In the meantime, if people want to think I am less intelligent while I try and learn their language, that's something for them to worry about. I've met far too many speakers of broken English to even consider it a problem, it's insulting to judge someone by their second language skill level. And I benefit far more from learning vast amounts of vocabulary the quick and dirty way than I do from worrying about the finishing touches. You can't paint a house before all the ceilings are plastered, can you?
That is the end goal, to develop a feel for it and instinctively 'just know'. But I think a mnemonic is a good first step.
Awesome! I am so gonna use this, Ive had trouble with the masculine and feminine too. That's VERY creative!
I just learn the definite article with the noun. For example, I don't learn that dog = Hund in German, I learn that dog = der Hund.
I don't think of the noun and the article separately. I learn that a dog is actually called a der-Hund, and a cat is called a die-Katze. If you can remember the actual noun, it's not really any more difficult to remember a der, die, or das at the start of it.
Having said that, German does have a few nice hints that you can use to guess the gender, eg. anything that ends in -ung is feminine, most nouns that end in -er are masculine, etc. After awhile I've found that I've been able to guess the gender of a lot of nouns just based on what their endings are.
Indeed, those endings are sweet, but those cover let's say only 50% of the nouns (most of the nouns are feminine, sth around 48% I have read today and the feminine endings are pretty reliable). What do you do with the rest, I mean, HOW do you learn 'der Hund'. Those articles are pretty abstract and illogical (except those preceding an ending)? You must either have a technique or you have an extraordinary memory. Any signs of that? ;)
If you learn the three magic words (read/speak them as if they were actual words together with 'their' article a few times): der ig-ling-or-ismus-er das tum-chen-ma-ment-um-lein die heit-ung-keit-ei-schaft-ion-ie-tät-ik-ur-e
you have covered most of the above mentioned endings. Bonne chance M.
You are right that you can't rely on the noun ending to guess the gender of nouns like Hund. What I meant was, if you do encounter a noun for the first time that ends in -chen (for example), and you know that all nouns that end in -chen are neuter, then you can reliably guess that the noun is neuter without having to look it up.
When it comes to actually learning and memorizing nouns, I use Anki. One side of the flashcard gives me a picture of a dog, and I answer 'der Hund'. If I answered 'die Hund' I'd mark the card as incorrect and have to review it again. I'm forcing myself to remember the gender as part of the actual word, not separate to the word.
That's so helpful. Thank you. I like any form of memory aid, maps, associations, mnemonics, even just rote lists. There are some great ideas expressed on this posting. We all learn differently so some methods work better for some and not for others but it has been particularly useful for me, at this stage of me learning German, to have a brief synopsis of the situation as you have expressed above. Have a few happy lingots!
Yeah this is how I do it too. I think it is the most natural way. You said what I was trying to say much better than I did.
I also got problem to differentiate the genders if the words not ending with alphabet o or a, but is seen like i can try your method whether it suit me a not.
For me to recognize the meaning of words is still easy because certain spanish words still similar to english with linking to the spelling or pronounciation.
For example: limón = lemon, león = lion, elefante = elephant, jugo = juice, lee = read, azúcar = sugar, hola = hello, menú = menu.
But some other words i will use ASSOCIATION METHOD. For examples:
LIBRO spelling is similar to LIBRARY and what major items have in the LIBRARY? it is BOOK. so Libro = Book!!
DIARIO spelling similar to DIARY, and what item will be produce every day? is NEWSPAPER. so Diario = Newspaper!!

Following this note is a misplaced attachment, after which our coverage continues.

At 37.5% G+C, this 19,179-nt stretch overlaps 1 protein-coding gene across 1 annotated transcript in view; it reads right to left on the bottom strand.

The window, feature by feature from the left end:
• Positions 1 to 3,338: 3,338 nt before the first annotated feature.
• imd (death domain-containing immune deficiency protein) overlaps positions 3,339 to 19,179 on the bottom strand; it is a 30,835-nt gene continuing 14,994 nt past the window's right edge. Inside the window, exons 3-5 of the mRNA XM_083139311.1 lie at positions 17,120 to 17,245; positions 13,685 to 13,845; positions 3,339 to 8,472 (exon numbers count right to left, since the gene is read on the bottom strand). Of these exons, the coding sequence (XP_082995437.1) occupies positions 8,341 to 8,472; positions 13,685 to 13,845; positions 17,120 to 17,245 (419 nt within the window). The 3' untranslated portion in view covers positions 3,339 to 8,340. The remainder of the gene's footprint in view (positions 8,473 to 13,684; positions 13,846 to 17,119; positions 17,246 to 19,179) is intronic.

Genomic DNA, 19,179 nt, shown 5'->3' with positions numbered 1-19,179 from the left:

ESCRIBE similar to SCRIPT and what need to form a SCRIPT? is WRITING! so Escribe = Write!!
TIENE we can imagine split it into THEY NEED. Why do they need it? because they wan to HAVE it! so Tiene = Have!
CEBOLLA pronounce for me is sound like a ROUND SHAPE things. ONION is quite a round shape. so Cebolla = Onion!!
PATO pronounce similar cantonese dialect PAK TO which is mean dating, and chinese got a kind MANDARIN DUCK which are always appear in pair. so Pato = Duck!!
ROPA spelling similar to ROPE. when the ROPE string join together will become CLOTHES! so Ropa = Clothes!!
ELLA is a singer name of a taiwanese singers team. ELLA is a female. so Ella = She. Therefore easy to me link with Ellas = They (f), Ellos = They (m)
But not all the words able to use the association method. So i was force self to memorise it with mind telling self its easy and i could remember it. I also force self to repeats the lesson for those which i feel i not familiar. But this system also quite good which let us select answer refer to picture which is help us to memorise.
Beside i got a habit that i must finish those lesson with FULL HEARTS at least once then only go further the lesson.
At last hope my method useful for others also.
Libro and library aren't just similar. The word library comes from it (or at least from the latin root). Same with diario/diary and yes, even (e)scribe. English has a very strong French and Latin influence, and we benefit from the method you use as well! I like your one for 'Pato' by the way...
ya, may be for you they're not similar, and for me it is not exactly follow the real fact where the words come from, just this is my own imagination way in linking those word. associate them and strengthen it for me to memorise it. xD
I... don't understand... I was actually agreeing with you...
I do actually really like your association for pato! Now whenever I think of ducks, they will always be in pairs :)
Sorry, if I sounded sarcastic or something. That wasn't my intention. Dui bu qi ;)
Umm... mei guan xi :) I was just trying to confirm you have a good stategy, and I use it as well, I was only trying to add some detail, because libro 和 library 是一样的 .. sort of ;)
Well, I'm going to try this and see if it works for me! :-) I just need to find where to put the neuters. Maybe on the main road... ;-) Thanks for the idea!
thanks to you, when learning a new language, my brain goes gooey and I feel like I have nothing to hold onto, like all these new words are floating around, this at least lets me ground the information somewhere :) I will try it
I like the idea of the town, I use a note book and write feminine words on the right side, because women are always right ;-), so the east side works for me too!
I think it depends on your native language, for me many French words have the same gender than in Spanish wich is my own language, but there are some exceptions, so I pay more attention to those words. Both languages come from the same root: Latin so they have similar rules. I guess it may happen the same with Italian and Portuguese.